Given the fact that Belize is so small, it is possible to visit any of the country's major tourist destinations and attractions as a side trip from Belize City. Most are easily reached in less than 2 hours by car, bus, or boat taxi. Other attractions are accessible by short commuter flights. All in all, you can visit almost any destination or attraction described in this book as a day trip, except for the far southern zone.
Other possible destinations for side trips out of Belize City include Caye Caulker and Ambergris Caye, dive excursions to the nearby reefs, and even to the more isolated dive destinations like the Blue Hole and the Lighthouse and Turneffe atolls. You can also visit the Mayan ruins of Altun Ha, Lamanai, Xunantunich, Cahal Pech, and even Caracol and Tikal.
The following two options are less than an hour from Belize City and both are highly recommended:
The Belize Zoo: Founded in 1983 as part of a last-ditch and improvised effort to keep and care for a host of wild animals that were being used in a documentary film shoot, the Belize Zoo is a national treasure. Gentle paths wind through some 12 hectares (30 acres) of land, where the zoo houses more than 200 animals, all native Belizean species. According to them, “the zoo keeps animals which were either orphaned, born at the zoo, rehabilitated animals, or sent to the Belize Zoo as gifts from other zoological institutions.” They are seriously invested in education, helping future generations appreciate and protect these wild animals.
Exploring the zoo, you’ll see several species of Belizean cats, April the tapir, crocodiles, and other critters in idealized natural surroundings. The animals here are some of the liveliest and happiest looking I’ve ever seen in a zoo. It’s obvious that they’re well cared for. This is your best shot for ethically experiencing jungle wildlife. All the exhibits have informative hand-painted signs accompanying them.
I highly recommend booking a VIP tour by appointment only with founding director Sharon Matola, the dedicated American woman who initially began the zoo. She is a wealth of information and very special to the Belize community. In 2008 she became the subject of Bruce Barcott’s book The Last Flight of the Scarlet Macaw: One Woman’s Fight to Save The World’s Most Beautiful Bird. It’s a short, enthralling read outlining wildlife conservation efforts in Belize, and conveniently sold in the zoo’s gift shop.
Tip: It’s best to visit early in the morning or close to closing time, when the animals are at their most active and the Belizean sun is at its least oppressive. In addition, the zoo can get crowded at times; on days when cruise ships are visiting Belize City, busloads of tourists begin to arrive around 10am, but often are packed up and gone by 3pm.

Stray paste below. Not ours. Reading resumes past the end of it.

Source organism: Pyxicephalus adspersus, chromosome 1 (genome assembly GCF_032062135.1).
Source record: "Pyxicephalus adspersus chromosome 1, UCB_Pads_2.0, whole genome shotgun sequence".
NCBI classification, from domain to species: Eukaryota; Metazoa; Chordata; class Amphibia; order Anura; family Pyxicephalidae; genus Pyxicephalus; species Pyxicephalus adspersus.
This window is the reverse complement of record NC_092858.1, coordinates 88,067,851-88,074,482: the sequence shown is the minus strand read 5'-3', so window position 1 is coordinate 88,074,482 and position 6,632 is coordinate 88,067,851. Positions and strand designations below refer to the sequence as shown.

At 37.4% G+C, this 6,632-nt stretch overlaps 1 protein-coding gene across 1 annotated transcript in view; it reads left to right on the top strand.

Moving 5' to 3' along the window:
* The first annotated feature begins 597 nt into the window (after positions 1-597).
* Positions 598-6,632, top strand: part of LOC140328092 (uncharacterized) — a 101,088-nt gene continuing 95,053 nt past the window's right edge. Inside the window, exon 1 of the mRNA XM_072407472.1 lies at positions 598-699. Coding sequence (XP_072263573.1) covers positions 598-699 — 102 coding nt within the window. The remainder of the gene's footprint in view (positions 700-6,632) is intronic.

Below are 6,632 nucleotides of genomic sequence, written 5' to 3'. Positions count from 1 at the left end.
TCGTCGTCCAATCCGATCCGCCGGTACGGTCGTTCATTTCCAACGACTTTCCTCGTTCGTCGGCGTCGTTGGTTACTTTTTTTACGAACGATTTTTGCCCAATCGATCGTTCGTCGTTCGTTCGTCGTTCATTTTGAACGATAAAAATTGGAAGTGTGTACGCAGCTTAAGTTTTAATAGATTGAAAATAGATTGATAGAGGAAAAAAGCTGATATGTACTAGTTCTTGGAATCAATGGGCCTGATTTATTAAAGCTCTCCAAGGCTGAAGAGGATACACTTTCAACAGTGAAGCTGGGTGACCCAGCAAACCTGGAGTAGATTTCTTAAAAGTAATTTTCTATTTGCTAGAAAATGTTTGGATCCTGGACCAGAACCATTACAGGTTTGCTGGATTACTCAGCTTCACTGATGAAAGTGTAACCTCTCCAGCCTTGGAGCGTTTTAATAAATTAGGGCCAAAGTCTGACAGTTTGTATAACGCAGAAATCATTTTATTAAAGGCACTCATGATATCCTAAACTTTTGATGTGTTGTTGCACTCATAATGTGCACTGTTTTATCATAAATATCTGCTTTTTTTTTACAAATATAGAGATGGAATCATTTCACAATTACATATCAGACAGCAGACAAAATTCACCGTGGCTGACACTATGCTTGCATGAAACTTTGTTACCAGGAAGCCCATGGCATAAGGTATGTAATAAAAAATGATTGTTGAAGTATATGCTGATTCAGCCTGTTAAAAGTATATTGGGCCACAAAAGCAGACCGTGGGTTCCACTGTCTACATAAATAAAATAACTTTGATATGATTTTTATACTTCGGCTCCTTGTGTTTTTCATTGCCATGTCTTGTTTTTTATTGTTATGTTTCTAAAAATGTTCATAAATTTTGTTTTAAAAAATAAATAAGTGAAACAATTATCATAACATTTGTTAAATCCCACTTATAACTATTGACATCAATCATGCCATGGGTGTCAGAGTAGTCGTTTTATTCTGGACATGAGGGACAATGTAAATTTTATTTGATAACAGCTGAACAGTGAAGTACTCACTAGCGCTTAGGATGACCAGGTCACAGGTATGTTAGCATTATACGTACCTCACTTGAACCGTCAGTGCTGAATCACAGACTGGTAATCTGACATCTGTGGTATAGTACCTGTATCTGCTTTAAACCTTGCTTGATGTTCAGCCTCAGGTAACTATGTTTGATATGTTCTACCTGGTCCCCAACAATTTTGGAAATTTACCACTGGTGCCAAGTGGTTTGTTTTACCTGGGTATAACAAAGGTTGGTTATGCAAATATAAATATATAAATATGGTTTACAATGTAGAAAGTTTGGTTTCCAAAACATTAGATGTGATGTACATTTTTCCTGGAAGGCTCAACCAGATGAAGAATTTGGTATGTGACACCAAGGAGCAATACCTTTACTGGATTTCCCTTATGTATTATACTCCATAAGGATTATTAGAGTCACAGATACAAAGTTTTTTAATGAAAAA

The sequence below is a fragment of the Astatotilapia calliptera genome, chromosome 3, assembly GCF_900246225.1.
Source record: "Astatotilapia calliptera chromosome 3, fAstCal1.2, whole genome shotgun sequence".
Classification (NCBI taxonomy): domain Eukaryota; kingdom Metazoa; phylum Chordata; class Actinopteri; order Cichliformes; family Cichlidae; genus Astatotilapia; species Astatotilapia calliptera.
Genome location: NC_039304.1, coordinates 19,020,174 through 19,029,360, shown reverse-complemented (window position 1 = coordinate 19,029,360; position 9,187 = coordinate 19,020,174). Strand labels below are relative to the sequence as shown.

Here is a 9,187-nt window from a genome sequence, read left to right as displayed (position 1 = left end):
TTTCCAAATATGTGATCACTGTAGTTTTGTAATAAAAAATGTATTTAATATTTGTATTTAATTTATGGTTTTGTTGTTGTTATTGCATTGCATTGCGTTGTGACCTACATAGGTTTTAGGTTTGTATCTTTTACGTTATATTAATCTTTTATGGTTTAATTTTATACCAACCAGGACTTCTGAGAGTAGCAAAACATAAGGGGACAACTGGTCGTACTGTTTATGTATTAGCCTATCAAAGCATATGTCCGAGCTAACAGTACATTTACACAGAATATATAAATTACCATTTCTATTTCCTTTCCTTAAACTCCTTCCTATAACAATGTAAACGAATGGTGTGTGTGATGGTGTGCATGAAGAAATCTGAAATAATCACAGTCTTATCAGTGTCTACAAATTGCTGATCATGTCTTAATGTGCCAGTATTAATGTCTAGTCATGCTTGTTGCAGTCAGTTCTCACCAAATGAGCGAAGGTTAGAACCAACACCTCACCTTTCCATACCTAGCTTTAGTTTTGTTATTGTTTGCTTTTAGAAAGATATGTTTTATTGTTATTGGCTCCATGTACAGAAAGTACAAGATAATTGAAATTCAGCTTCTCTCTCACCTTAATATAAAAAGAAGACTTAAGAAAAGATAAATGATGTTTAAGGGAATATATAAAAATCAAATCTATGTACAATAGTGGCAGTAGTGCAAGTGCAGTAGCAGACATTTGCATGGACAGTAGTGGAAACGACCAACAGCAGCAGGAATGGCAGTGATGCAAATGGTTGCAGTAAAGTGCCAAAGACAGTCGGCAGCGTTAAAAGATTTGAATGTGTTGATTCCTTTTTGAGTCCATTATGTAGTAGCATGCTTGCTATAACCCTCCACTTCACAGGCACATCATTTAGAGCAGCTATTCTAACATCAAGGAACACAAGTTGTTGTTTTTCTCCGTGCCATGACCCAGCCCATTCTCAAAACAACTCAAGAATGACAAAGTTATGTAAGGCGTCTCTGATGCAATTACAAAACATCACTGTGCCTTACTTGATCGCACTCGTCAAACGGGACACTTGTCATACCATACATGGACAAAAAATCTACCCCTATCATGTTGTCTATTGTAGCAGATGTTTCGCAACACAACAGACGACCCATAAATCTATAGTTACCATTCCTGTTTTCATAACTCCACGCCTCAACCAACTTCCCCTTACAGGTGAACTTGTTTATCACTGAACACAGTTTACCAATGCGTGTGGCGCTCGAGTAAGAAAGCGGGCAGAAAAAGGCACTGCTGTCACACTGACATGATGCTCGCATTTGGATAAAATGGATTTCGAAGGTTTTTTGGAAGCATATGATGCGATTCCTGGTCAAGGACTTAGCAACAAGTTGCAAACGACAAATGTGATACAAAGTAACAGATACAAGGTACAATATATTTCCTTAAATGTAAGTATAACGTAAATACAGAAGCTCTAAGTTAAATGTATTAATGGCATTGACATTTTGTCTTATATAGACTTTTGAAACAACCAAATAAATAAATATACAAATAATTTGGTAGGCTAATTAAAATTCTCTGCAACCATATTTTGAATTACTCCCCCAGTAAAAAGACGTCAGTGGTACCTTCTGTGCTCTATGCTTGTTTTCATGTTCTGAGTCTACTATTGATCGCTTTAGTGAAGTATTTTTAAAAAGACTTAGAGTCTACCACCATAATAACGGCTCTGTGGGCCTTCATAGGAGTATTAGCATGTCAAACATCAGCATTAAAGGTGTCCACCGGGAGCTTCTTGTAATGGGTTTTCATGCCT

Note: This is the first and currently only nature destination in Belize that is accessible to wheelchairs.
The entrance is a couple of hundred yards in from the George Price Highway. Any bus traveling between Belize City and Belmopan or San Ignacio will drop you off at the zoo entrance.
George Price Highway, Mile Marker 29. www.belizezoo.org; tel. 220-8000). Admission BZ$30 for adults and BZ$10 for children. Open daily 8:30am- 5pm.
The Community Baboon Sanctuary: There aren’t really baboons in Belize; this is just the Kriol name for the black howler monkeys who reside in this innovative sanctuary. The sanctuary is a community program run by local landowners in eight villages to preserve the local population of these vociferous primates. The howlers found here are an endangered endemic subspecies found only in Belize. There’s a visitor’s center and natural history museum in the village of Bermudian Landing; admission includes a guided hike, which will start here. If you want a longer guided hike, you should hire one of the many local guides for a modest fee. The preserve stretches for some 32km (20 miles) along the Belize River, and there are several trails that wind through farmland and secondary forest. You will undoubtedly hear the whooping and barking of the howler monkeys as they make their way through the treetops feeding on fruits, flowers, and leaves. In addition to the nearly 1,500 howler monkeys that make their home in the sanctuary, there are numerous other bird and mammal species to be spotted here, including peccaries, anteaters, pacas, and coati-mundi. Bring binoculars if you have them. Wayward guides may let you touch the monkeys for extra money, but this is extremely unethical, and should not be supported.
At the visitor’s center, you can also hire a canoe for a leisurely paddle and float on the Belize River. The cost is around BZ$50 for an hour or so paddle in a canoe that will hold two passengers in addition to the guide. Other guided tours offered include specialized bird-watching excursions and night canoe outings to spot crocodiles. Finally, the several small villages that compose the conservation project are wonderful examples of rural Kriol villages. Be sure to visit one or two, stroll around, talk to the residents, and see what kind of craftwork and food you can find. In each village, there are families that rent out simple rooms. Ask at the museum and information center, or reserve in advance via their website.
Bermudian Landing village, site of the sanctuary’s visitor center, is about 32km (20 miles) west of Belize City. If you are driving, head north on the Philip Goldson Highway and watch for the Burrel Boom Road turnoff. Buses to Bermudian Landing leave Belize City several times a day. Call the sanctuary’s visitor’s centerfor current schedule and departure point.
Bermudian Landing Village. www.howlermonkeys.org. tel. 660-3545. BZ$14 Admission fee, which includes a short guided hike.
Note: This information was accurate when it was published, but can change without notice. Please be sure to confirm all rates and details directly with the companies in question before planning your trip.